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Monday, January 29 • 1:40pm - 2:00pm
TOOLS & TECHNOLOGY: WILDLIFE HABITAT: Telemetry Drones and GPS Collars: What Your Engineering Department Can Do for You

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AUTHORS. Paul Keenlance, Grand Valley State University Biology Dept.; Bruce Dunne, Grand Valley State University School of Engineering; Jeffrey Ward, Grand Valley State University School of Engineering

ABSTRACT. Technology is advancing at a pace unprecedented in human history, proving benefits both in personal life and in our profession. These advances in technology provide the potential for researchers to more effectively gather data to inform management. Unfortunately, incorporating new technology into research programs can be both expensive and intimidating to many wildlife biologists who lack a deep understanding of technological principles and process. Fortunately, much wildlife research is conducted by faculty at universities housing engineering programs or by resource management agencies in collaboration with these universities. We will use the results of two collaborations between the biology department and the school of engineering at Grand Valley State University as case studies illustrating the potential synergy of combining expertise and resources in developing research tools.  The first of these is an unmanned aerial vehicle designed to locate radio collared animals with which contact has been lost when using a handheld yagi antenna. This unit provides a roughly threefold increase in the detection range of a radio collar compared to a handheld three element yagi. Cost of this unit was roughly $5000 including spare parts. The second product is a programable 120 gram remote download GPS collar with a 150 meter data download range. Fix interval can be set based on research objectives, but field trials were conducted with a 4 hour fix rate which resulted in a minimum 6 month battery life. Batteries are replaceable by the user if the collar is retrieved. The prototype of this unit cost $450. We hope these examples will encourage wildlife biologists to explore possibilities for collaborating with local engineering departments. These collaborations can provide cost effective options for developing technology based tools to aid in more effectively collecting data to inform management decisions.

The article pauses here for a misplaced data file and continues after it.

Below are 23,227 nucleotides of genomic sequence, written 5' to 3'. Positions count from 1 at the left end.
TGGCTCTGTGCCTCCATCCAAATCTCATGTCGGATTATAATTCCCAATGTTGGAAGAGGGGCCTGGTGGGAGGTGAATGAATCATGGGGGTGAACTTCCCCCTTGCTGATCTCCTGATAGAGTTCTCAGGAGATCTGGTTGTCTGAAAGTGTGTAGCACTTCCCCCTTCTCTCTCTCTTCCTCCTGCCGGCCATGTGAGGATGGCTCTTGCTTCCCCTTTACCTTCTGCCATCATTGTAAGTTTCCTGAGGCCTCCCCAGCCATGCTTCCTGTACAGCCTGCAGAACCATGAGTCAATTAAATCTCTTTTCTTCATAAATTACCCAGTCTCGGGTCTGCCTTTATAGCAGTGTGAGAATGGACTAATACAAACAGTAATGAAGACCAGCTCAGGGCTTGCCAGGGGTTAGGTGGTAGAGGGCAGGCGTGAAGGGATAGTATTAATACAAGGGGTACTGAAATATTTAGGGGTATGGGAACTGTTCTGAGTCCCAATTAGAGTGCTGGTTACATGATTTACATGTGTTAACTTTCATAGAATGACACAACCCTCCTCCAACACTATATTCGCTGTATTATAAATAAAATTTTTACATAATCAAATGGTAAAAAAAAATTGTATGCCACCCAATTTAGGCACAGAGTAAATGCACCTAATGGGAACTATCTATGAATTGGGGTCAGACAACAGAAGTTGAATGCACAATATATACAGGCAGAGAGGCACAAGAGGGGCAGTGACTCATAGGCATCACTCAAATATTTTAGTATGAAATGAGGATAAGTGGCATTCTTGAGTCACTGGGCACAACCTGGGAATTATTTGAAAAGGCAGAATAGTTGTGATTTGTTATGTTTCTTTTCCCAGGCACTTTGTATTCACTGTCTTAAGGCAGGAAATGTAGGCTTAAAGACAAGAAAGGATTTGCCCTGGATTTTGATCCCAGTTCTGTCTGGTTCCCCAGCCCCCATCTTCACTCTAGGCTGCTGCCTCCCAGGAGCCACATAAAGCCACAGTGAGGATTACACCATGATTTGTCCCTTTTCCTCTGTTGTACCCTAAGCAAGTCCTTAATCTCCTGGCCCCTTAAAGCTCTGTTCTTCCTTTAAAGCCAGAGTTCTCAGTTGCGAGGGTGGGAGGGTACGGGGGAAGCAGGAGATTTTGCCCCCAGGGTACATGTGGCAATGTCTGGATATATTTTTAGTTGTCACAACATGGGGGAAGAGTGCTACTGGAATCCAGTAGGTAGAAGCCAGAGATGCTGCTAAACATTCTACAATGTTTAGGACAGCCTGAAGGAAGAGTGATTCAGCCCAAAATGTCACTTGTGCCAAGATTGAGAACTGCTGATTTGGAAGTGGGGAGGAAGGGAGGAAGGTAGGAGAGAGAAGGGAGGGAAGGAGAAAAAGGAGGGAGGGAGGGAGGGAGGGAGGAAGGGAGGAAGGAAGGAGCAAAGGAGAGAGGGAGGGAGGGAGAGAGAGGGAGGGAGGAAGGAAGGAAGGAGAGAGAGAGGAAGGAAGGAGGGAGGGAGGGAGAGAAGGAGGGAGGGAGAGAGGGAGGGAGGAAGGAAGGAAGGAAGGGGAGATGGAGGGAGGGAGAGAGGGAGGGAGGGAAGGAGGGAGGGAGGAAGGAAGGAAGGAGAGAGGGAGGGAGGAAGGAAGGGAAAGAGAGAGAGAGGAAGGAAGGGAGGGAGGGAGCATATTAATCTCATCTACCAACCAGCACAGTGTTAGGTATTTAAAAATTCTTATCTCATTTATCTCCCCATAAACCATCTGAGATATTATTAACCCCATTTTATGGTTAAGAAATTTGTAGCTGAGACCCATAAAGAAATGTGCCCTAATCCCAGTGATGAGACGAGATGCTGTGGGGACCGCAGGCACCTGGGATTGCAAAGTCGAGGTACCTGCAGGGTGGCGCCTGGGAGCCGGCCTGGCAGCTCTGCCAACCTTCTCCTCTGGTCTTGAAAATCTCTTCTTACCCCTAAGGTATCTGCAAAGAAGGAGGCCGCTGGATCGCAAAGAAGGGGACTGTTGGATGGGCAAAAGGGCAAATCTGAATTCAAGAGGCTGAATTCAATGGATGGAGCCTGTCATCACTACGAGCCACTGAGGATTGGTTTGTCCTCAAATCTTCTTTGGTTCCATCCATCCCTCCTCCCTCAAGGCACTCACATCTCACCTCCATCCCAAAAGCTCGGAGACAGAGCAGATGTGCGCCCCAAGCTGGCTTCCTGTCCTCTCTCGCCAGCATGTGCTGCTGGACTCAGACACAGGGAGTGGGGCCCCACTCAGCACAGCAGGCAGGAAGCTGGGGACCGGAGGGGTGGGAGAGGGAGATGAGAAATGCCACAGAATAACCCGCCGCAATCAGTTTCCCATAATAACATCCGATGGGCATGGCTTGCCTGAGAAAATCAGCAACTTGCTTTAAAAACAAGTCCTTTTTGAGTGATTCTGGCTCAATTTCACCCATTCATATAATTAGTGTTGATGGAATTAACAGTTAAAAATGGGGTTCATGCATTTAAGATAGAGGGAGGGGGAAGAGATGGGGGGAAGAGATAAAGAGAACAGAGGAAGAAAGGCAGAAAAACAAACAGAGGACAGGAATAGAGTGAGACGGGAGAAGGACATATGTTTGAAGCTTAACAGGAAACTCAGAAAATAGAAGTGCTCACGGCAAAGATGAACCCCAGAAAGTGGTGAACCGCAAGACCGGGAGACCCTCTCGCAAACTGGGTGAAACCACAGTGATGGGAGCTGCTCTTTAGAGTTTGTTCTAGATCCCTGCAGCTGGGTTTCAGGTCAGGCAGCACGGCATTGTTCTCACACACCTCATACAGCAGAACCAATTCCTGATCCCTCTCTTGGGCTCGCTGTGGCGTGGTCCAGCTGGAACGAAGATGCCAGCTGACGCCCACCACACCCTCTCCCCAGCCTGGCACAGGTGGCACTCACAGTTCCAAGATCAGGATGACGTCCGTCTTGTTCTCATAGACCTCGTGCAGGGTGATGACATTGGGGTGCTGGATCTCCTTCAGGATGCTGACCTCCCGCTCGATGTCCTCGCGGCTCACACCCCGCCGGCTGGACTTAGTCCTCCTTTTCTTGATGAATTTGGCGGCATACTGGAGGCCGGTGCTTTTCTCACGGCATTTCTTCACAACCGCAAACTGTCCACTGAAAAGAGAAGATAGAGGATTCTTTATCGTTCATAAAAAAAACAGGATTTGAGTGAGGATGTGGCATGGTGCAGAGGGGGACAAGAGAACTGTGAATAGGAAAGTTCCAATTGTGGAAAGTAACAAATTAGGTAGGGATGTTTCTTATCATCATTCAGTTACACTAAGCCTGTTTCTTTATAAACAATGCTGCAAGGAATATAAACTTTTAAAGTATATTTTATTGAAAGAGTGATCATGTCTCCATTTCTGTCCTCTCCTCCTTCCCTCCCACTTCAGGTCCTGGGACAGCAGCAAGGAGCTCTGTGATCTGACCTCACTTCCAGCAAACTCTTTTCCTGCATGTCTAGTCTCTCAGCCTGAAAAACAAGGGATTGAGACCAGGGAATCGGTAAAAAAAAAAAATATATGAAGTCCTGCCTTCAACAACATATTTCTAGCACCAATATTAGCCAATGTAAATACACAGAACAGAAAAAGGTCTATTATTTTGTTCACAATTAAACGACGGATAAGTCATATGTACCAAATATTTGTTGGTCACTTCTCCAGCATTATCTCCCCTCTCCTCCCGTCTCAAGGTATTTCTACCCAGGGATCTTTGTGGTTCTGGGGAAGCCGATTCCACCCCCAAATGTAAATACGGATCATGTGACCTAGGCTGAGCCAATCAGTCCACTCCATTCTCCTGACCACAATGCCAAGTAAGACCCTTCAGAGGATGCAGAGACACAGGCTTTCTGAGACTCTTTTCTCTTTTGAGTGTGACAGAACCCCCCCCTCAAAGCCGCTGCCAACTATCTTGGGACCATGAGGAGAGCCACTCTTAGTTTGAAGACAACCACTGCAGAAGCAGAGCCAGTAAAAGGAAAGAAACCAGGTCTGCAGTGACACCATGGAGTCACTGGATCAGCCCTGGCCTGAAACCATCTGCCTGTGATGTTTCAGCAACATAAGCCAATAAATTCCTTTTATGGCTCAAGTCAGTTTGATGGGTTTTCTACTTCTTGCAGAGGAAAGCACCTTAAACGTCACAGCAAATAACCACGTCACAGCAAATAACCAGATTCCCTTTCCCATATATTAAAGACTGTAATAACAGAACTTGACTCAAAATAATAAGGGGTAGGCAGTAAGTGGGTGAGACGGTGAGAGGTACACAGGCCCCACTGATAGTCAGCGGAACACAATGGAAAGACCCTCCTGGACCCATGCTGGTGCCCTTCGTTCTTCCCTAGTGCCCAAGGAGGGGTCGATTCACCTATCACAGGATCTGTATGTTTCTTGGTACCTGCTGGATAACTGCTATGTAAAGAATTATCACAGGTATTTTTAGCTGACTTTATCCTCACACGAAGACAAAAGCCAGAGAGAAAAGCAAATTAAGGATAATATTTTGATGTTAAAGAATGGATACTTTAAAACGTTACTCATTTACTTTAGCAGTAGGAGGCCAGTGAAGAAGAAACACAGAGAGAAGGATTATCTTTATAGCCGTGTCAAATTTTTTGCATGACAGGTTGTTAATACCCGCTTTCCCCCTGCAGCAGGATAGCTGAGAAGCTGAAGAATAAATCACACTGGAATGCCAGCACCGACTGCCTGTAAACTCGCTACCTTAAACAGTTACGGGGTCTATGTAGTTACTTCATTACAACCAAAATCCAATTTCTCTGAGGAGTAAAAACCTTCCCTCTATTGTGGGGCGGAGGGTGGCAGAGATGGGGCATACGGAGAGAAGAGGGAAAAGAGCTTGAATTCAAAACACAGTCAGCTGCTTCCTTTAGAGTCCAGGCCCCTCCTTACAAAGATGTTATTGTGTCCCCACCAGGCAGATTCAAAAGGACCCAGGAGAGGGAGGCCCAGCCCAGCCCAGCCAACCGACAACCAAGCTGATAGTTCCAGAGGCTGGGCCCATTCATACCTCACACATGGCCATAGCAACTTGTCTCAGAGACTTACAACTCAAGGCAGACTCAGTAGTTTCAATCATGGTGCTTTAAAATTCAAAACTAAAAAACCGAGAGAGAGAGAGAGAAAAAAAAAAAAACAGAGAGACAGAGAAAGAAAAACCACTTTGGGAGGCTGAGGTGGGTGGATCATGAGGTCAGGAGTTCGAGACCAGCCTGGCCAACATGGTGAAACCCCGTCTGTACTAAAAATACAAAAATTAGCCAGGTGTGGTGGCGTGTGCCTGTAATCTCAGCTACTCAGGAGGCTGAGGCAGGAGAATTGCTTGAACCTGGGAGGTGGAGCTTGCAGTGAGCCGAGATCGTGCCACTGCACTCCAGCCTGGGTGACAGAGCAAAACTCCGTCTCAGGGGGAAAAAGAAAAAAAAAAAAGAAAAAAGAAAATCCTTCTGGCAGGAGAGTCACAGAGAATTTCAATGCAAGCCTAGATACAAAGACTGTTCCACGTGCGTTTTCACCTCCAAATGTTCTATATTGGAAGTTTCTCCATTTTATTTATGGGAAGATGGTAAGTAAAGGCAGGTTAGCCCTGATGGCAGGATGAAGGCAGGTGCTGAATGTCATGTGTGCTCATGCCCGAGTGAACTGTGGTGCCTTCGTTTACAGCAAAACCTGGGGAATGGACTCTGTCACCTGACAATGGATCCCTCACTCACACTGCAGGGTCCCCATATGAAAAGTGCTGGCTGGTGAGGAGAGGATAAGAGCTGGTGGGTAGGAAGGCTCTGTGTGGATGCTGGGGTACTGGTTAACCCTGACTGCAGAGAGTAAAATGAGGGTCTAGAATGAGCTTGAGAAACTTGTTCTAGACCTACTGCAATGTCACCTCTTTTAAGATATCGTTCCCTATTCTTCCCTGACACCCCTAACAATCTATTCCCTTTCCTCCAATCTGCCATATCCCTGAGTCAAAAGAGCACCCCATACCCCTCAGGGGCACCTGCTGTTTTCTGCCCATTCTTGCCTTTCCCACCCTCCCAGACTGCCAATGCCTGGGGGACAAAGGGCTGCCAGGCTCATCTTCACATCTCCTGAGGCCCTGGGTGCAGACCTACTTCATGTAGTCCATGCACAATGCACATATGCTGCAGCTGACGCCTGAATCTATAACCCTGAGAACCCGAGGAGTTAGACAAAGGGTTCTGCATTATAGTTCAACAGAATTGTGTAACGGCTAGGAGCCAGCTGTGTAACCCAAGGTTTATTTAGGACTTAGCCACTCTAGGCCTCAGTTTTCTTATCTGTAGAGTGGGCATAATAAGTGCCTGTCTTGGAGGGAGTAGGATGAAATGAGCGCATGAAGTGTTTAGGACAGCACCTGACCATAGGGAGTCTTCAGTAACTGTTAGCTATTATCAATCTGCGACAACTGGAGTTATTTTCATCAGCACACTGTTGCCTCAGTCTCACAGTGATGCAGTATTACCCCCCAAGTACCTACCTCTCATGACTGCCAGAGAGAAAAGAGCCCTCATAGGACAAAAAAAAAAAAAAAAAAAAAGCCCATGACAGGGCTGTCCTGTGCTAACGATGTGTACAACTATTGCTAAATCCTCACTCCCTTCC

Monday January 29, 2018 1:40pm - 2:00pm

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